4,200 intellectually disabled ‘should be rehoused’

The Irish Times – Wednesday, February 3, 2010
CARL O’BRIEN Chief Reporter

ABOUT 4,200 people with intellectual disabilities are living in outdated institutions or group homes which need to be closed down or replaced, a report commissioned for the Health Service Executive (HSE) is expected to conclude.

Officials familiar with the draft findings of a report on “congregated settings” say the process of providing proper community-based care facilities could take years and require substantial resources.

Of the people with intellectual disabilities living in institutional care, some 300 are residing inappropriately in psychiatric hospitals, even though they may not have a mental illness. A further 350 disabled people live in “de-designated” units, parts of psychiatric hospitals that were reclassified as community units about 20 years ago.

Latest international research indicates that the best outcomes for people with disabilities in residential care are for those living independently. However, the quality of support is considered crucial to avoid creating “mini institutions”.

Experts say the numbers still living in institutions in Ireland are out of step with most western European countries which have been shutting institutions for the past 30 years.

Prof Jim Mansell, the author of a major report on the future of residential care commissioned by the UK government, said institutions by their very nature deny people with disabilities their basic rights.

“In the US and Britain at the end of the 1960s and 1970s there was scandal after scandal associated with institutional care, such as concerns on overcrowding, ill-treatment and abuse and neglect … But if you provide the right kind of care in the community, you can transform the quality of people’s lives,” he said.

In a statement last night, the HSE said it was committed to increasing the provision of community-based care for people with disabilities and has been moving in that direction for several years. It said about 4,000 people are already in such settings.

Following the publication of the report on congregated settings, it says it plans to work closely with the Department of Health to finalise plans to increase the numbers of people with disabilities cared for in a community setting.”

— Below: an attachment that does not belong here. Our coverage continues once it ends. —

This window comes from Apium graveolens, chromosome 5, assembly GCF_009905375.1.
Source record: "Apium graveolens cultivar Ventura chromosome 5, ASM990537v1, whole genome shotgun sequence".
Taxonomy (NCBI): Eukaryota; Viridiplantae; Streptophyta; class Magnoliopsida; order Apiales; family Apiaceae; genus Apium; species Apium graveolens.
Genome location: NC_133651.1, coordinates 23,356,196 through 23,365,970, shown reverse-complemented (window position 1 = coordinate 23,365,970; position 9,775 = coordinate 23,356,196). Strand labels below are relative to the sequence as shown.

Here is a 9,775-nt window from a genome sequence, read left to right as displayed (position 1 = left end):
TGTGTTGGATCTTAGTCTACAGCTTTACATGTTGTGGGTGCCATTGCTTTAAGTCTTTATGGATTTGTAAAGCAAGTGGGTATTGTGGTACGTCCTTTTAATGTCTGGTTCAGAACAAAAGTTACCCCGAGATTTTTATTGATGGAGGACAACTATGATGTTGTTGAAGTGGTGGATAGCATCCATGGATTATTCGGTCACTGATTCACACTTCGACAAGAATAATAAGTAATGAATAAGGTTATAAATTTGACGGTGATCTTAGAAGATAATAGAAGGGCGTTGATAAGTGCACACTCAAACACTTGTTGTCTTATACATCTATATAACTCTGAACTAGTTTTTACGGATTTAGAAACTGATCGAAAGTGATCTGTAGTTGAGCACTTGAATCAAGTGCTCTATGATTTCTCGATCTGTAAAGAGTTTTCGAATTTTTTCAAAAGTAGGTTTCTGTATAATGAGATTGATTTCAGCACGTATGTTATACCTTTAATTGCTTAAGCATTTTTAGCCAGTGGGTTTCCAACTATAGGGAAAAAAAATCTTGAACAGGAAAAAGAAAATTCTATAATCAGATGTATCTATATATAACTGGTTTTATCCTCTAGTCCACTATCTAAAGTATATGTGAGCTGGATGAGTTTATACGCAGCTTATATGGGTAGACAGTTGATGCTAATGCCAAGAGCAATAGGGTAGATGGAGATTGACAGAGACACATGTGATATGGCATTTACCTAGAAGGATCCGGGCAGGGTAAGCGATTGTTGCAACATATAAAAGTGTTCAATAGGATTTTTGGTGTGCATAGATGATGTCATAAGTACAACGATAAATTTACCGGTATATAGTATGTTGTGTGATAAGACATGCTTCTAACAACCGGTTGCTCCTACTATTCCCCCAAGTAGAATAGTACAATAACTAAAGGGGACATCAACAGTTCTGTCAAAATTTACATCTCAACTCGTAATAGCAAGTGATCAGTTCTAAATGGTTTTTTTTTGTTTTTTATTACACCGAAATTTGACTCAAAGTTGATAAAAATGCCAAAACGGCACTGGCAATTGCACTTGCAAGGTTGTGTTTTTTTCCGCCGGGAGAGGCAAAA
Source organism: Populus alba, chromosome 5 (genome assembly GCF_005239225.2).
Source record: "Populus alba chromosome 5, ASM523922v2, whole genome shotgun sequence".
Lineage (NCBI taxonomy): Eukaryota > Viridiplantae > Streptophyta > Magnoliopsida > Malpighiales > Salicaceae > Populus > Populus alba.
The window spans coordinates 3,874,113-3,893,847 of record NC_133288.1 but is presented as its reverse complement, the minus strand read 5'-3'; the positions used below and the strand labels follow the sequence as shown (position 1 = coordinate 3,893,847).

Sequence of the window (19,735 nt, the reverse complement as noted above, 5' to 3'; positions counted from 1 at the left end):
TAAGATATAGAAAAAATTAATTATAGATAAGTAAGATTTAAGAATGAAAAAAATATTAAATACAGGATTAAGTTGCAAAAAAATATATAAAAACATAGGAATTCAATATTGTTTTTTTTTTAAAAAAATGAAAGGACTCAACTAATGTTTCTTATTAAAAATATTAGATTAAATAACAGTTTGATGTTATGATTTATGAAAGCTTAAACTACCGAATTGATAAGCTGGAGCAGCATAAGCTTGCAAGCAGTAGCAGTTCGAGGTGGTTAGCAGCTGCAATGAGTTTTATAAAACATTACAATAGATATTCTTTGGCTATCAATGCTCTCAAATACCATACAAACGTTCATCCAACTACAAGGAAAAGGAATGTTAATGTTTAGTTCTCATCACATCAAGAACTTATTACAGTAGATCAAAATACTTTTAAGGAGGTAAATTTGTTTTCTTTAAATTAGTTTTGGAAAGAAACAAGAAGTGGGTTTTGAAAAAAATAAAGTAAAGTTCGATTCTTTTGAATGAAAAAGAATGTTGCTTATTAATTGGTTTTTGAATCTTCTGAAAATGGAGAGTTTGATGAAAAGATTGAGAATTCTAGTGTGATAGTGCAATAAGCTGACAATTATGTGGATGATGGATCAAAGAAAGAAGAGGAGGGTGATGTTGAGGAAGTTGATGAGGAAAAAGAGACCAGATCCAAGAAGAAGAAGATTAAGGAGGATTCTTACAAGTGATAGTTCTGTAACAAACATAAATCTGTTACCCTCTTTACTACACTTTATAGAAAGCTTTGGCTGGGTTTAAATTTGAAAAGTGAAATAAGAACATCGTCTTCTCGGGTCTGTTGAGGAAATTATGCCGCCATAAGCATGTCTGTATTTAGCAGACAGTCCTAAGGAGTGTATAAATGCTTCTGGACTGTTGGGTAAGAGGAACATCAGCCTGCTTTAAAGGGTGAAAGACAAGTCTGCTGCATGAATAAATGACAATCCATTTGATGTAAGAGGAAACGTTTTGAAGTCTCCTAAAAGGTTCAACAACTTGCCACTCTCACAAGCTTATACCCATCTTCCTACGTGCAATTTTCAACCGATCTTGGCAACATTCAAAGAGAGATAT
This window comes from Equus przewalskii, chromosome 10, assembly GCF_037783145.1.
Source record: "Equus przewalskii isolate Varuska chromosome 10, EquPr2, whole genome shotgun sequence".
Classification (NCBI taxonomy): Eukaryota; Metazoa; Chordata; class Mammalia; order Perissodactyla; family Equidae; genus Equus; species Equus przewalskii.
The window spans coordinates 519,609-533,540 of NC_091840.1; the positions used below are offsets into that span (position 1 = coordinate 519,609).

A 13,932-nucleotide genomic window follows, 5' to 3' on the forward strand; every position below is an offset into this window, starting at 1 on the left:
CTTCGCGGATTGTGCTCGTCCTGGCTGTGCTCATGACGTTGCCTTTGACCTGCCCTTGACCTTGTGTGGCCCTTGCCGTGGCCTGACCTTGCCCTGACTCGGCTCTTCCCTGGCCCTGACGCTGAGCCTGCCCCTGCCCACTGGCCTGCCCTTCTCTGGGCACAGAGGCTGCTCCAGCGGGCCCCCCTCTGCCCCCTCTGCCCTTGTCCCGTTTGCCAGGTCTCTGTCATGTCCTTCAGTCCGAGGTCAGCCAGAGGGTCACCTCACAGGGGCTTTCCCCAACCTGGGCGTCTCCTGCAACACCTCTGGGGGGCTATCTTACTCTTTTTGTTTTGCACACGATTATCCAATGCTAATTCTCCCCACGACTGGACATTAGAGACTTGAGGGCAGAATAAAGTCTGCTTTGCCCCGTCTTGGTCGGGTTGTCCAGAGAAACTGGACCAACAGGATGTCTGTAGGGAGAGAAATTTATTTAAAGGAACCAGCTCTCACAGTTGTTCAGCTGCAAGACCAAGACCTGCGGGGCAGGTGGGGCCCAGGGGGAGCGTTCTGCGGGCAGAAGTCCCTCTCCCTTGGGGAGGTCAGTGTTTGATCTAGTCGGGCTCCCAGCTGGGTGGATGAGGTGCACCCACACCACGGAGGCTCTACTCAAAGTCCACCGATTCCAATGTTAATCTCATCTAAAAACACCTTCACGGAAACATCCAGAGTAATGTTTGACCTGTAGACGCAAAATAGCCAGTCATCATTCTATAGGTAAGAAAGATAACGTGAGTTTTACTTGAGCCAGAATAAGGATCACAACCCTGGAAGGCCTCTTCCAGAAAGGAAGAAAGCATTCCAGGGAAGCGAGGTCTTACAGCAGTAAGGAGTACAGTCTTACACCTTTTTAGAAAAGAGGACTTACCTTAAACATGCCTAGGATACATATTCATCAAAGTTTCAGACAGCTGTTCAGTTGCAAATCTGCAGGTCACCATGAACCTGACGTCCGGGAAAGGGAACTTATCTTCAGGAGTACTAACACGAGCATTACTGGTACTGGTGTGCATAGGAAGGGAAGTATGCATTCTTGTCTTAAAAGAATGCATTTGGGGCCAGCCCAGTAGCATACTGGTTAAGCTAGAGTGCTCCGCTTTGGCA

Disability experts also say a major change in the culture of residential care is needed where residents are given the opportunity to be involved in the community and in decisions affecting them. Dr Fintan Sheerin, a lecturer in intellectual disability nursing at Trinity College Dublin, said many services need to move on from the “medical model”, which operates on the basis that there is something wrong with disabled people that requires treatment.

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Categories: Disability Issues, Uncategorized

5 replies

  1. There’ll be NO Alzheimer, NO RISK OF ALZHEIMER, when the Truth is told, fiercely and loudly, EXPRESSED and not SUPPRESSED.

  2. Oh Barry God bless Geraldine Dolan and all the others with no voice. My heart sank when I read that Barry.

    I honestly do not know how you, Paddy and everyone else keep fighting day in day out. My God someone up there is giving you the fierce mental/physical strength to keep going! and I think to myself what a bunch of ice cold hearted bastards!!..to have dragged everyone one of us victims through all this red tape/political bollocks, when we should have been resting are already fragile/damaged minds/bodies.

    I wish Ireland would wake up..open their eyes.Open their hearts???…